I realize the need we all have for light reading and pleasant distractions at the current time, I’ve just had a hard time finding the space in which to be the person who writes it. Continue reading
Cucumbers are starting to come in and since I have a bit of reputation for pickling everything in sight, I’ve already started fielding requests for my favorite cucumber preserving recipes. I thought I’d go ahead and put all my favorites into one post, so from here on out, I can just send this link in response to “What are your favorite cucumber pickle recipes?”
I’ve long said that if you like making pickles, then you only really need one book on pickling – Linda Zeidrich’s “The Joy of Pickling”. In fact, I refer to it as ‘my pickle bible’. But I recently discovered another less known gem and I am revising that statement. If you like making pickles, “The Joy of Pickling” is essential, but if you love making pickles, then you also need “The Complete Book of Pickles & Relishes” by Leonard Louis Levinson.
In a recent conversation with my friend Aaron, the subject quickly moved to the subject of pickles – specifically these pickled turnips he and his wife Dahlia seemed to only find in Jerusalem and did I think I could recreate them. He briefly described them to me and after a quick google search, I realized not only would they be fairly easy to make, but I had a recipe on hand for them already. (Joy of Pickling of course.)
It was a glorious Memorial Day weekend here. The weather was just simply beautiful and honeysuckle scented. We had no where to be for three whole days – a first since a snowstorm I’m pretty sure. Pat went fishing with Cola, we had lots of girl time in the yard, gardening was done, back roads were driven in pursuit of local berries, which got jammed and frozen while the strawberries we picked from our yard garden got turned into strawberry ice cream that was shared at an impromptu dinner last night with Charles and Carol, our second dinner party with neighbors over the weekend. There was a yard sale score in the shape of a pretty new covered cake stand – the sort that you can flip upside down and turn into a punch or trifle bowl in a pinch, which I guess gets entered into both collections, bringing me to four punchbowls and eight cake stands. To celebrate, I baked a pound cake – this is my go-to recipe, one I tore out of Southern Living eons ago. Just dump everything in your stand mixer and let it go. I love those sorts of recipes. Baking the pound cake was also to use up some of the four dozen duck eggs that were dropped off this weekend, some of which might be involved in a pickling project. The pound cake was pretty divine served with the homemade, homegrown strawberry ice cream. Ambitious to-do lists were made and accomplished this weekend, although the house didn’t really get cleaned like it needs. Now that I’ve wrapped up my last PB&J Fund classes for the semester, I’ll have free afternoons again so maybe I can get that caught up. I did get laundry (mostly) caught up this weekend. One shouldn’t be too ambitious about these things I don’t think. All in all, it was a lazily productive weekend, the sort that had lots of impromptu pop-ins and visits, poison ivy, lazy yard drinks, beautiful evenings and the first lightening bug sightings of the season. Hello summer.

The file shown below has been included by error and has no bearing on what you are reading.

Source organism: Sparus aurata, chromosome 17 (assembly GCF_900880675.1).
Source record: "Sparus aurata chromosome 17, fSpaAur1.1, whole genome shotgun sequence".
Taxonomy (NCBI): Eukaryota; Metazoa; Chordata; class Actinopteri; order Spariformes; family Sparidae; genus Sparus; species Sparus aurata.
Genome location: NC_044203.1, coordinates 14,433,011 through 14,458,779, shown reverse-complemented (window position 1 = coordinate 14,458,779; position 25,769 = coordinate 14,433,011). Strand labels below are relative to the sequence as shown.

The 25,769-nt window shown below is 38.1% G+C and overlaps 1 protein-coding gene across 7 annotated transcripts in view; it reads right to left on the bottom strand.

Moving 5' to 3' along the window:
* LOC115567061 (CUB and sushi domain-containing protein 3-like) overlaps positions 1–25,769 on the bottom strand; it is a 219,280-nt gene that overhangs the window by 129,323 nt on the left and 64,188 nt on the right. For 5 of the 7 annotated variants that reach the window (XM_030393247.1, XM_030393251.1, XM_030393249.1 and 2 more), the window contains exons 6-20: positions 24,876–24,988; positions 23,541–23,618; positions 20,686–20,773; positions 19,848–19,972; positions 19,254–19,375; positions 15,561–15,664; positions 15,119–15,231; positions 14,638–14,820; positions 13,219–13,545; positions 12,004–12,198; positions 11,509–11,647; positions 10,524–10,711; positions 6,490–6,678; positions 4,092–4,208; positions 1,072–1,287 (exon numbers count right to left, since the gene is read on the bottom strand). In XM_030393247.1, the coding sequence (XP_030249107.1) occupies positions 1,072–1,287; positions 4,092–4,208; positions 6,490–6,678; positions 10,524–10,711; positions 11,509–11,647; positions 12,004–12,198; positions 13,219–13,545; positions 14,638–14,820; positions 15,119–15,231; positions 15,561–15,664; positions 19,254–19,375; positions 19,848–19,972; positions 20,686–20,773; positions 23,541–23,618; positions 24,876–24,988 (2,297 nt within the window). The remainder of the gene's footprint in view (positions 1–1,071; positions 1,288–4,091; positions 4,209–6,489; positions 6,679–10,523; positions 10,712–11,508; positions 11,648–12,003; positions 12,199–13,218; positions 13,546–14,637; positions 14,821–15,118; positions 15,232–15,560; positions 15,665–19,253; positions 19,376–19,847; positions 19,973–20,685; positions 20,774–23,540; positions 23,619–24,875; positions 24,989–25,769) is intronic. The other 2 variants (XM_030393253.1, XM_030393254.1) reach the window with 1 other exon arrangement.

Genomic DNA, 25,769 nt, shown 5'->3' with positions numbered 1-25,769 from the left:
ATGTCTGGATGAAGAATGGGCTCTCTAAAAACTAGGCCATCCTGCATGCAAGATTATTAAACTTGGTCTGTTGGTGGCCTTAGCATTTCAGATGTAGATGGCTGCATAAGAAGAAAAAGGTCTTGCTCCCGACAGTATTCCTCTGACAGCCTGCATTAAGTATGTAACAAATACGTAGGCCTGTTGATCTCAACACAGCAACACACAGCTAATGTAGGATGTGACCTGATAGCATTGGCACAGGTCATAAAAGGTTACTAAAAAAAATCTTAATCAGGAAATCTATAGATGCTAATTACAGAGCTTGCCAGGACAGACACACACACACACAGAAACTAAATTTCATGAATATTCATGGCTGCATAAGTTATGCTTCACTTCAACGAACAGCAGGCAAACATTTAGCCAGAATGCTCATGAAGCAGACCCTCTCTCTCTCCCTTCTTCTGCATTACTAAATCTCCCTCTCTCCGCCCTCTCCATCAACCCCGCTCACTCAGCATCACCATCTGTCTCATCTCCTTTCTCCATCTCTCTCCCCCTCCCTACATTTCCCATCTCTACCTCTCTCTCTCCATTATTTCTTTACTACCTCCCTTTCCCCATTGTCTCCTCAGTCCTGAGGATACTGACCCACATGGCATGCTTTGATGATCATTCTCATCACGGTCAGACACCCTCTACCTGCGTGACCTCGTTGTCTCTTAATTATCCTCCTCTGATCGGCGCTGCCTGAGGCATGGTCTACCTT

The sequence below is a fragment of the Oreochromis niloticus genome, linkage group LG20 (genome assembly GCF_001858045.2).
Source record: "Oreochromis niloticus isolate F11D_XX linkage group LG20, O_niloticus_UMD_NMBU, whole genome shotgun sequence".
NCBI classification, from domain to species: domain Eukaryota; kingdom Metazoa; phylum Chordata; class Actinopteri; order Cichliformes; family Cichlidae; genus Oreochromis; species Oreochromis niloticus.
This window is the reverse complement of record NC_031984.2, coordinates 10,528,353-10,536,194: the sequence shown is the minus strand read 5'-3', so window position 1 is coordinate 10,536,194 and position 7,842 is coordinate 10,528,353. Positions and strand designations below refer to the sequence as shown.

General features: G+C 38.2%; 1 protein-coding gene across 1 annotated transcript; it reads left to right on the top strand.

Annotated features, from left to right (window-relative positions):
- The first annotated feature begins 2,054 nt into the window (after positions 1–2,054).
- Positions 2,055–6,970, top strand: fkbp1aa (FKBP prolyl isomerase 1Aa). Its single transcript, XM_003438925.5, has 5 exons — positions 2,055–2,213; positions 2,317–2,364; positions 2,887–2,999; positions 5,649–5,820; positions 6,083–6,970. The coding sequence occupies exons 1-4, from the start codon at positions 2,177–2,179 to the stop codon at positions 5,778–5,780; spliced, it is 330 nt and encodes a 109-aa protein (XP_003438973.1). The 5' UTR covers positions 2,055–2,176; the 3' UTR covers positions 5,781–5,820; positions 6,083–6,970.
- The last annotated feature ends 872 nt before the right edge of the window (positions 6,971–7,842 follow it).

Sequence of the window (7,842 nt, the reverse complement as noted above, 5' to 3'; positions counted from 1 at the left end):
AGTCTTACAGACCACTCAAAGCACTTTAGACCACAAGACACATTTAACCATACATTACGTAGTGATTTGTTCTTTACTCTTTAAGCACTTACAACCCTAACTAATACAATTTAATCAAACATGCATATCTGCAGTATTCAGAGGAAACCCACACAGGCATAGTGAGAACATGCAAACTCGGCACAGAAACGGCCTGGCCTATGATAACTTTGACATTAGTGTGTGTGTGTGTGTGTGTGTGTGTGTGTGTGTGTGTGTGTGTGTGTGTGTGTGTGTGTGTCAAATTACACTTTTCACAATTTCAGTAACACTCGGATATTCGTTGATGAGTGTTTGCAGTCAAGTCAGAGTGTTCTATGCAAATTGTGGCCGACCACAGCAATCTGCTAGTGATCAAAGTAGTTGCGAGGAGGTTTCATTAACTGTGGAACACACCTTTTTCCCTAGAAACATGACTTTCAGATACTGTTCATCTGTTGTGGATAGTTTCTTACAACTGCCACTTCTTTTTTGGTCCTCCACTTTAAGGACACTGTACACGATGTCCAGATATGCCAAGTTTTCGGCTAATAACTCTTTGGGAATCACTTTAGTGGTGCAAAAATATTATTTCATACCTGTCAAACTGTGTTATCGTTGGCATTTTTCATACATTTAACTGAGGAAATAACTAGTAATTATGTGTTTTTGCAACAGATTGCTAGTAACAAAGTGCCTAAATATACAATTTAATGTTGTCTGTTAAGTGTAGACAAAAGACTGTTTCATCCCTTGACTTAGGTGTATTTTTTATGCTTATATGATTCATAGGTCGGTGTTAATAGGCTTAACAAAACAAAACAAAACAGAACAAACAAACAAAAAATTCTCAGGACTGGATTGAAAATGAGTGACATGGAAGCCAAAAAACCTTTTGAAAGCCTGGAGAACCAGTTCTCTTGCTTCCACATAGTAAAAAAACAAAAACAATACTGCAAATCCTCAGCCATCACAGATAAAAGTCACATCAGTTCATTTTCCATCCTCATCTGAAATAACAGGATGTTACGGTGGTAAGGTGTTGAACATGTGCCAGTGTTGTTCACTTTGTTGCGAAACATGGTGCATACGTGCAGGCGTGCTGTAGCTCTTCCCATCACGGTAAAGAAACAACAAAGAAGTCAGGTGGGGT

I ran into my friend Annie the other night who asked when was I going to start taking orders for pickles again. I told her I hadn’t thought much about it, but I suppose I should. And so, here as promised to Annie Friday night at Bang!, is the post in which I talk about the pickle subscription. Continue reading
I recently cracked open a jar of that pickled eggplant. As part of the ongoing series of canning classes I’ve been teaching, I’d been asked if I could please lead another pickling class because ‘pickling is fun’. Indeed it is. I knew I could still get eggplant, so I figured I should actually sample the pickles before making them again. Served on some nice baguette with feta cheese and a drizzle of olive oil, pickled eggplant is a lovely antipasti. Continue reading